Puzzle games are a dime a dozen on mobile devices. Some are very good, but most miss the mark in some way. The Sequence manages to fall somewhere between the two. It does something fairly new, but at the expense of any deep connection to the premise. I know that I probably shouldn’t be looking for any deep emotional connection to a puzzle game, but when titles like Monument Valley and even the classic Tetris pull on my heartstrings, is it so much to ask?
The premise of the Sequence is simple. You’re tasked with moving a glowing ball (the Binary Cell) from one point to another. To do so you must use a variety of modules which work in different ways to transport the ball to its destination. These modules must activate in a certain sequence (get it?) so they can all play their roles in the correct way. So not only do you have to make sure the correct modules are in the correct location, but that they are acting at the right time.
These puzzles start off fairly easy, with modules that simply push or pull the ball to its goal. Soon though, you’ll begin using modules that rotate the ball (or other modules), modules that turn other modules on and off, and modules that speed other modules up. This leads to some truly mind-bending puzzles that will have you stumped for hours. There is admittedly a great sense of satisfaction that comes from finally getting that little glowing ball to the goal. This delicate interplay of modules is what makes up the core of the gameplay.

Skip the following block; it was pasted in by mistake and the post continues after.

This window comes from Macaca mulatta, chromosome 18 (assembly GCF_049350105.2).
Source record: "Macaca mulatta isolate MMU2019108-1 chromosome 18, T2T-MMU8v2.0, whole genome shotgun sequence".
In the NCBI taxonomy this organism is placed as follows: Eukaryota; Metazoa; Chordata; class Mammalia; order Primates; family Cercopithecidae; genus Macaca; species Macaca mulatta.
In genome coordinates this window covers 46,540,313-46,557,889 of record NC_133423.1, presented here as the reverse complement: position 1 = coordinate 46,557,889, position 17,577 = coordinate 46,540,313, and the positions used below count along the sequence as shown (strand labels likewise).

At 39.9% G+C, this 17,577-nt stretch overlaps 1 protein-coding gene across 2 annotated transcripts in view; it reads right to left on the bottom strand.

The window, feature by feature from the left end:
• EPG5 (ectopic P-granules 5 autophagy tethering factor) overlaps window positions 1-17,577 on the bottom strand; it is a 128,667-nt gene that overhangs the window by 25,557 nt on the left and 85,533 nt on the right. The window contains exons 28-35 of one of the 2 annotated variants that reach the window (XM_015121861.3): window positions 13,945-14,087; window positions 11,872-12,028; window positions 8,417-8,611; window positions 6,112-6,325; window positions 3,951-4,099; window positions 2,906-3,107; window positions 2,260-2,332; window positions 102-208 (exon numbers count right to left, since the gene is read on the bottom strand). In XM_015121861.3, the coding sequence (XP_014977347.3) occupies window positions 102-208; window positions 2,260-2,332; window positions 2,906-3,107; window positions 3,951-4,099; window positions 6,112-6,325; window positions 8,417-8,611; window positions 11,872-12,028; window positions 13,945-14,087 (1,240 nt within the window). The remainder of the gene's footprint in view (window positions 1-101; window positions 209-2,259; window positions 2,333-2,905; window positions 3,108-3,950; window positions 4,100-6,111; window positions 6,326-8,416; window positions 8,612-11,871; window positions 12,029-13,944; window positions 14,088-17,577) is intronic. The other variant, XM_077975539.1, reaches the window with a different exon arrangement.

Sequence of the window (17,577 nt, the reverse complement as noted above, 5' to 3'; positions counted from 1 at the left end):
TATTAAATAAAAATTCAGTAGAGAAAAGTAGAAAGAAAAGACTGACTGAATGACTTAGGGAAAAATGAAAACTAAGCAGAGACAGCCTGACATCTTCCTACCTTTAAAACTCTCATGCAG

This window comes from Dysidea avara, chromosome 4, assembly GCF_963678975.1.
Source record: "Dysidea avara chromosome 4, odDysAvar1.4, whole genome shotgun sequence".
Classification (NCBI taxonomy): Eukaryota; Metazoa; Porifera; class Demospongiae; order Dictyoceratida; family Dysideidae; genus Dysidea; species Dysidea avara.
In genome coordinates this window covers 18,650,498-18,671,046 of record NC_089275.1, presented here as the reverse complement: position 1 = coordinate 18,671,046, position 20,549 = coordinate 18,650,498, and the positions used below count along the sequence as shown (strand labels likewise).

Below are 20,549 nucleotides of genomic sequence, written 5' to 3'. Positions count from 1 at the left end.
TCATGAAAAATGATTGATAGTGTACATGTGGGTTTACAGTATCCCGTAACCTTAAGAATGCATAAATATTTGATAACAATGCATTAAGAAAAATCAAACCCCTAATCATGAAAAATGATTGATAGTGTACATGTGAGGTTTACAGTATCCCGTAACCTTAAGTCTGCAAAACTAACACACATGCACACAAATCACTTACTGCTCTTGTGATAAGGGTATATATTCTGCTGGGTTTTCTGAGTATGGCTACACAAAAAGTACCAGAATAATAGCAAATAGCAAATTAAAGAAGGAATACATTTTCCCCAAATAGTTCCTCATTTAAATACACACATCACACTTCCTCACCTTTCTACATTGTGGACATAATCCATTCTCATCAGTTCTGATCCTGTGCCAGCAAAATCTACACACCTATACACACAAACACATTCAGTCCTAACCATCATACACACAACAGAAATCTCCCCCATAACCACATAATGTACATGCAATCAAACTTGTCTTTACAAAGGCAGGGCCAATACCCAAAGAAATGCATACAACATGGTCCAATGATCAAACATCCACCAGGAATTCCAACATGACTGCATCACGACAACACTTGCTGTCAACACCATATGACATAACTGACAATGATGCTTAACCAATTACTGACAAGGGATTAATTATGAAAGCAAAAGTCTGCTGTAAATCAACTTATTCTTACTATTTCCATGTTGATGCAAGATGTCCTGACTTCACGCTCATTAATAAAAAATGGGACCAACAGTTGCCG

But while gameplay itself is well done, the presentation comes off as a bit too bland. I wasn’t expecting a circus of a production in the Sequence, but listening to the same generic sounding techno music and staring at the same dark graphics didn’t do much in the way of making the game compelling to play.
The basics are fun, but it would have been nice to see a little bit of atmosphere to make things colorful or tell a story.
Complaints about the presentation aside, if you’re looking for a no-nonsense puzzler, the Sequence’s price can’t be beat. For just a dollar you’ll get more than 50 levels, ranging from easy to absolutely frustrating. I wholeheartedly recommend this game for puzzle buffs. It’s perfect for the kind of person that likes to do Sudoku or other logic puzzles. And while it’s a great challenge for those who are old hat at this type of thing, the Sequence is more than accessible enough for people that are new to the world of brain twisters.
But if you’re a gamer who likes more story in their puzzle than actual puzzle? The Sequence doesn’t have much to offer. Aficionados of The Room or Monument Valley won’t find their next favorite here.
I for one enjoyed it, despite its noticeable blandness. The Sequence is a unique spin on the mobile puzzler, and I hope that developer One Man Band Games refines the design and continues the trip down the entertaining road they’ve started on.